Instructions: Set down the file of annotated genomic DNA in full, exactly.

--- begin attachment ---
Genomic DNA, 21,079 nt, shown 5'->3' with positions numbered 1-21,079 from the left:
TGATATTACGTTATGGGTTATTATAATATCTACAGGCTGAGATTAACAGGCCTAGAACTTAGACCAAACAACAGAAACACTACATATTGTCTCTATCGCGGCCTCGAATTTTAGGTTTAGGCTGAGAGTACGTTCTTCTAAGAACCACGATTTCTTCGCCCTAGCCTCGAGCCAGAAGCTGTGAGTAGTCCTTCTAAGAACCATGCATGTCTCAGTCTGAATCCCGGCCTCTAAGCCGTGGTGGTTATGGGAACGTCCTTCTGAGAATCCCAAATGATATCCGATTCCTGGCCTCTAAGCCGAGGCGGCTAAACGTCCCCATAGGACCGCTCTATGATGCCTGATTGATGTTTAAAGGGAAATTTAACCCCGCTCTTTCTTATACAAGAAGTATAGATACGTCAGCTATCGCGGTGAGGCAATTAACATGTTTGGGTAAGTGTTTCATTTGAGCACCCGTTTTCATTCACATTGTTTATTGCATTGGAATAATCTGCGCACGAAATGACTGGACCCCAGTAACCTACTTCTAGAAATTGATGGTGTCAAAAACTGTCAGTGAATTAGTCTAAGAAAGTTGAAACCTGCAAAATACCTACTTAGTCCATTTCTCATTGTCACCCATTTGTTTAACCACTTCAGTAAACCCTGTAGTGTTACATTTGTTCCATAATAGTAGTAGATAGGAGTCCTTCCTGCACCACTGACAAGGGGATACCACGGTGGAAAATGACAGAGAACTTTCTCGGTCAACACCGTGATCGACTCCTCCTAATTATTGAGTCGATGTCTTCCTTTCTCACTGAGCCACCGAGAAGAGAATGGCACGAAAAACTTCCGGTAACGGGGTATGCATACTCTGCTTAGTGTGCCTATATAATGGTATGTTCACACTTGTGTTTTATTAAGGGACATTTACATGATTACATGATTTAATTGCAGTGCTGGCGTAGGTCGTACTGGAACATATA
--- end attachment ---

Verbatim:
Genomic DNA, 21,079 nt, shown 5'->3' with positions numbered 1-21,079 from the left:
TGATATTACGTTATGGGTTATTATAATATCTACAGGCTGAGATTAACAGGCCTAGAACTTAGACCAAACAACAGAAACACTACATATTGTCTCTATCGCGGCCTCGAATTTTAGGTTTAGGCTGAGAGTACGTTCTTCTAAGAACCACGATTTCTTCGCCCTAGCCTCGAGCCAGAAGCTGTGAGTAGTCCTTCTAAGAACCATGCATGTCTCAGTCTGAATCCCGGCCTCTAAGCCGTGGTGGTTATGGGAACGTCCTTCTGAGAATCCCAAATGATATCCGATTCCTGGCCTCTAAGCCGAGGCGGCTAAACGTCCCCATAGGACCGCTCTATGATGCCTGATTGATGTTTAAAGGGAAATTTAACCCCGCTCTTTCTTATACAAGAAGTATAGATACGTCAGCTATCGCGGTGAGGCAATTAACATGTTTGGGTAAGTGTTTCATTTGAGCACCCGTTTTCATTCACATTGTTTATTGCATTGGAATAATCTGCGCACGAAATGACTGGACCCCAGTAACCTACTTCTAGAAATTGATGGTGTCAAAAACTGTCAGTGAATTAGTCTAAGAAAGTTGAAACCTGCAAAATACCTACTTAGTCCATTTCTCATTGTCACCCATTTGTTTAACCACTTCAGTAAACCCTGTAGTGTTACATTTGTTCCATAATAGTAGTAGATAGGAGTCCTTCCTGCACCACTGACAAGGGGATACCACGGTGGAAAATGACAGAGAACTTTCTCGGTCAACACCGTGATCGACTCCTCCTAATTATTGAGTCGATGTCTTCCTTTCTCACTGAGCCACCGAGAAGAGAATGGCACGAAAAACTTCCGGTAACGGGGTATGCATACTCTGCTTAGTGTGCCTATATAATGGTATGTTCACACTTGTGTTTTATTAAGGGACATTTACATGATTACATGATTTAATTGCAGTGCTGGCGTAGGTCGTACTGGAACATATA